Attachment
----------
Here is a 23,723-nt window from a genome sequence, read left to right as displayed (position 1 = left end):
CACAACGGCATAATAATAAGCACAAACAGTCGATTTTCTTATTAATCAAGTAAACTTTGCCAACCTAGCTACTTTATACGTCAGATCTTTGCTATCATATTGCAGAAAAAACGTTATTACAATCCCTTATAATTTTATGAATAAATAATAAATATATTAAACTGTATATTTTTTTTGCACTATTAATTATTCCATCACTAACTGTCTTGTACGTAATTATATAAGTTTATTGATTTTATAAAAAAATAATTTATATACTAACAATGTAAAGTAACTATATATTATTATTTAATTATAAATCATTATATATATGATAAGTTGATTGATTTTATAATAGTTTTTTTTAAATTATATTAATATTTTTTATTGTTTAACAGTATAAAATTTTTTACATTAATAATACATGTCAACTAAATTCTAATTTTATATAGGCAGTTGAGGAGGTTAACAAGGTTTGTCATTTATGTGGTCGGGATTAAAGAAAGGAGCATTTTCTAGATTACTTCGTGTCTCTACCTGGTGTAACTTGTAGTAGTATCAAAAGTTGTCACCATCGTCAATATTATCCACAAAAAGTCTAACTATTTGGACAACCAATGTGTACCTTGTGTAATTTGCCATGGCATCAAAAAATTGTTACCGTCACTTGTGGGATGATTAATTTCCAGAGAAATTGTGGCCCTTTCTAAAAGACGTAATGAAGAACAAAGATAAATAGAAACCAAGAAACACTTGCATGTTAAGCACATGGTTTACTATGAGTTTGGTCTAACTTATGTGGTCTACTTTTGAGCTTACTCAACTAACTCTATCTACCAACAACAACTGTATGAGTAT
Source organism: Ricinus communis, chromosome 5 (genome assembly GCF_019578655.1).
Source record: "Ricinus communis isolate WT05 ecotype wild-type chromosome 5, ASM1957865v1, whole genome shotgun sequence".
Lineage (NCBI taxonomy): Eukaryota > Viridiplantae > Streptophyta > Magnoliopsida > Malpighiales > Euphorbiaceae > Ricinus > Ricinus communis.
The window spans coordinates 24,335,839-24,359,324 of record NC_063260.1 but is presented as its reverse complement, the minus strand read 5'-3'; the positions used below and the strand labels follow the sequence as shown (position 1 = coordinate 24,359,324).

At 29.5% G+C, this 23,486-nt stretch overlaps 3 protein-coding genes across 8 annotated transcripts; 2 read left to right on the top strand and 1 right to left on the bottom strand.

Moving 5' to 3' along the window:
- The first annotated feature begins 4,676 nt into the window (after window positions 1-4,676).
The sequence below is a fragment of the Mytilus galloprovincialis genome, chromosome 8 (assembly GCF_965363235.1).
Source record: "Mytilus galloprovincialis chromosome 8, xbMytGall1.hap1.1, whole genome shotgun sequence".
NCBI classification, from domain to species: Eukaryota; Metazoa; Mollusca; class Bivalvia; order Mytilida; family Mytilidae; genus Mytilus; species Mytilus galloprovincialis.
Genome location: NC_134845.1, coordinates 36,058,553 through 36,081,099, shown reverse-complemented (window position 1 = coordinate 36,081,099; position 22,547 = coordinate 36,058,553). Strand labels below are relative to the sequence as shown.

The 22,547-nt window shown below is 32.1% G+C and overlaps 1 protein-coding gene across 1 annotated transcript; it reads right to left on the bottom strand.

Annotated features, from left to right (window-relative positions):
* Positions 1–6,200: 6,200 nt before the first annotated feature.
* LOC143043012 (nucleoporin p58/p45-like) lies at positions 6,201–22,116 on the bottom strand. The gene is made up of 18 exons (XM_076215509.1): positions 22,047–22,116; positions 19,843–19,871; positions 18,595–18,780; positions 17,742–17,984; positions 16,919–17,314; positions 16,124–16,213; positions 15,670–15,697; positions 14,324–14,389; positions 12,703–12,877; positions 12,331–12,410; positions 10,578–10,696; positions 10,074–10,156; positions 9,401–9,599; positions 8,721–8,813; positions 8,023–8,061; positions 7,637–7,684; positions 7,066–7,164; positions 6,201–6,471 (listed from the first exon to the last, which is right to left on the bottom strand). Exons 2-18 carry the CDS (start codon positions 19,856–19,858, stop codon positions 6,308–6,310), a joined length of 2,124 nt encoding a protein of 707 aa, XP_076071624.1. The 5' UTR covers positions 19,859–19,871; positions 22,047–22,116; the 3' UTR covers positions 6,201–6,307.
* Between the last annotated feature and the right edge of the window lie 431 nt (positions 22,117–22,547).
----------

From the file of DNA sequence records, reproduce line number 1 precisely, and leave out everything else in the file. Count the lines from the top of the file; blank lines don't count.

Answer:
Here is a 23,723-nt window from a genome sequence, read left to right as displayed (position 1 = left end):